If your home has a crawl space you’re probably not very well acquainted with it. After all, a vast majority of these areas are cramped, unlit, and populated with more than a few creepy crawlies.
Although your crawl space may be out of sight, out of mind, if it’s not properly maintained excessive moisture in this area could cause major damage to your home in these three ways.
Puddles or standing water in your crawl space can eventually compromise the soil beneath the footings of your home and cause the foundation to settle.
This water can press against the walls of the foundation, fill up the hollow cores of cinder block, and seep through the seams of poured concrete—all jeopardizing the integrity of your foundation.
Weakened and Rotted Structural Wood Framing
If moisture is allowed to infiltrate your crawl space for an extended length of time your home’s structural wood framing system in that area can weaken and begin to rot. This can include your home’s sill plate, floor joists, band joists, and beams. (The sill plate is the bottom horizontal portion of a wall to which its vertical components are attached. The sill connects the house to the foundation).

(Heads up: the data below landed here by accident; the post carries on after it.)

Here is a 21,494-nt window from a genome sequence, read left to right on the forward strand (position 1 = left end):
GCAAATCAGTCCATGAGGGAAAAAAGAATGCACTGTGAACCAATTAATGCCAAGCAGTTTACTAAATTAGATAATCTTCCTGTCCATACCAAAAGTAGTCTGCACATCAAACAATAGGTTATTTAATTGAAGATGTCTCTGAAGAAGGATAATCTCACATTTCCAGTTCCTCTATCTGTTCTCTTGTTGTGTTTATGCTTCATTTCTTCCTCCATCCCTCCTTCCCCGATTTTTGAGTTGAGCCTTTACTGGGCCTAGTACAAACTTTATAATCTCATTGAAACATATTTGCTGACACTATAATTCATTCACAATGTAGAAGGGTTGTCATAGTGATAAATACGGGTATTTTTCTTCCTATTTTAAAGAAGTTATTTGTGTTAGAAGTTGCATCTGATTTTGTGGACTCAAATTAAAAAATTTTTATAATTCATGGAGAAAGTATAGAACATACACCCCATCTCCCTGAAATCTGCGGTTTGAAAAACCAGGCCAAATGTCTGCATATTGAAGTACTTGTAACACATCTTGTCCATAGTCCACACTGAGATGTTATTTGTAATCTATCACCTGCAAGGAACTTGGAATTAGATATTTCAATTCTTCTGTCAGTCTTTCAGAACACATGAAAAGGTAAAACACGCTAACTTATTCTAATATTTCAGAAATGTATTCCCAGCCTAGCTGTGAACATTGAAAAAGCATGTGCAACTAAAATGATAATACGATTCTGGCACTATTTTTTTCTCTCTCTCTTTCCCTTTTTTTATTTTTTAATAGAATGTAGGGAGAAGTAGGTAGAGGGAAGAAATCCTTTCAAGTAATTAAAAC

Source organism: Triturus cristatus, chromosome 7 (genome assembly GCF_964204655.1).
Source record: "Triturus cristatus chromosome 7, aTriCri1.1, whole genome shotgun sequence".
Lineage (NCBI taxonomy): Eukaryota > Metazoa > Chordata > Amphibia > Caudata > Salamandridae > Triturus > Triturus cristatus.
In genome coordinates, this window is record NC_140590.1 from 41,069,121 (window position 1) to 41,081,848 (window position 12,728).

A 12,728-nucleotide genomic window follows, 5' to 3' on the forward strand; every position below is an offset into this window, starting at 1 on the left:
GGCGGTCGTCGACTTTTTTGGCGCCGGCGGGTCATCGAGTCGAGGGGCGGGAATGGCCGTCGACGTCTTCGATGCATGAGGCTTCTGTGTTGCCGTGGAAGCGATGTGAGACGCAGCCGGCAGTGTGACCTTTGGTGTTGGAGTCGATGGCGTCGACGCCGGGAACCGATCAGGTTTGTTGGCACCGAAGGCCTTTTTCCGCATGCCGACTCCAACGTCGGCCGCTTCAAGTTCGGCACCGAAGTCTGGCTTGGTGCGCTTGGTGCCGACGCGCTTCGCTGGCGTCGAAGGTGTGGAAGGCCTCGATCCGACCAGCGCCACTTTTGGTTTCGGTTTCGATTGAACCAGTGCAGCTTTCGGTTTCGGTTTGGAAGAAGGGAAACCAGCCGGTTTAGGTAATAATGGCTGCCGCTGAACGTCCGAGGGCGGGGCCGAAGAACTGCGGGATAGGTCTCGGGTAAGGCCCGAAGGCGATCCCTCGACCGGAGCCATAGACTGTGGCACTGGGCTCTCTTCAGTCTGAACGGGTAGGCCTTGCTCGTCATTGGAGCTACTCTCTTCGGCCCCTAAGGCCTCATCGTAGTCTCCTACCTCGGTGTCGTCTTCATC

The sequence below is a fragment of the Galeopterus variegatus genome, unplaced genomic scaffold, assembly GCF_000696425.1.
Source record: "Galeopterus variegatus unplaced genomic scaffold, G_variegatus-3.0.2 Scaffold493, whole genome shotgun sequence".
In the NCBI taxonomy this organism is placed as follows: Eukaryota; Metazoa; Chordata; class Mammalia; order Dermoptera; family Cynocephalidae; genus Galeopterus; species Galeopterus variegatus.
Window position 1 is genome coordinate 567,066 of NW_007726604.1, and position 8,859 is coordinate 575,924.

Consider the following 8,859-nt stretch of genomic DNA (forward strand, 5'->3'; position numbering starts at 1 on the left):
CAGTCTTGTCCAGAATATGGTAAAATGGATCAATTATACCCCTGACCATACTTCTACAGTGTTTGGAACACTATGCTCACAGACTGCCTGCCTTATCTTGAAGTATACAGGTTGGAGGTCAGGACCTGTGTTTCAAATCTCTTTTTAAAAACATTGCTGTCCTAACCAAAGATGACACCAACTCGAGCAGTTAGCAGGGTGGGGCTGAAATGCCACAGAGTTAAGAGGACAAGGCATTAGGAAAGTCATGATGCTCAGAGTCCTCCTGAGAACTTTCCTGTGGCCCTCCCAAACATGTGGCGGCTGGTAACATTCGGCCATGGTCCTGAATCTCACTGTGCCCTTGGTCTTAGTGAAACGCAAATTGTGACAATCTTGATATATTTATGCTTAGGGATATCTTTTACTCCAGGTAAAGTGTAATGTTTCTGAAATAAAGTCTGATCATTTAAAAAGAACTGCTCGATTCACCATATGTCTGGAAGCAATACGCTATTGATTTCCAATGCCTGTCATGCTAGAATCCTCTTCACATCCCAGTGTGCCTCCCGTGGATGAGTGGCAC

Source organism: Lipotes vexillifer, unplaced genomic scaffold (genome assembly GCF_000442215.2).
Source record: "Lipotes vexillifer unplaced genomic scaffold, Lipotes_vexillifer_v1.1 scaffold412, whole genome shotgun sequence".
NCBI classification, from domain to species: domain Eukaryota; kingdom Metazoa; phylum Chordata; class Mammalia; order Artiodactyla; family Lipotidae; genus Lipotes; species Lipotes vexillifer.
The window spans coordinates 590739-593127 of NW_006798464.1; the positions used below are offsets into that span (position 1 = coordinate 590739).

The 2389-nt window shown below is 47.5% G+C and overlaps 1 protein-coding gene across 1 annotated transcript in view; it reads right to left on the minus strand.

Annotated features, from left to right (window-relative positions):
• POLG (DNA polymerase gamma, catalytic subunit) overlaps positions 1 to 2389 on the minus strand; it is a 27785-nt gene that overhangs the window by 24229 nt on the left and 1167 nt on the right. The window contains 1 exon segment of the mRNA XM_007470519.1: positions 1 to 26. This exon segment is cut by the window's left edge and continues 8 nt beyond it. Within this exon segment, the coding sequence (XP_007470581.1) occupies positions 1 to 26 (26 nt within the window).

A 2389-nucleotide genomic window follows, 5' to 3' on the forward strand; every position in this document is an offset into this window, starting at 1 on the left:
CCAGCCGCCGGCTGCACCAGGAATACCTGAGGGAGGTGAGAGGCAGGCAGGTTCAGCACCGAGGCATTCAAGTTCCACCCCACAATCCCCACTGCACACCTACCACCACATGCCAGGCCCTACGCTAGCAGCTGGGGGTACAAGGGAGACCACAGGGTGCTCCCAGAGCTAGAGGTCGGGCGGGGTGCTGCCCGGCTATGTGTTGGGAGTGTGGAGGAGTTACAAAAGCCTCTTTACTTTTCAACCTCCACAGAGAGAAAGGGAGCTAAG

Rotting is especially likely if your crawl space is insulated with fiberglass batting—a practice that has only proven to cause the surrounding structure to stay moist. Constant dampness accelerates rotting, and the lumber will have to be replaced or reinforced to prevent sagging floors, cracking drywall, and sticking windows and doors in your home.
Water intrusion in your crawl space makes for a wet foundation and wood structure, which are ideal conditions for biological growth—in other words: mold. It’s important to understand that mold spores in your crawl space can circulate up into the rest of your home via your HVAC system.
Mold can cause serious health issues for you and your family—especially if anyone in your household suffers from allergies or asthma.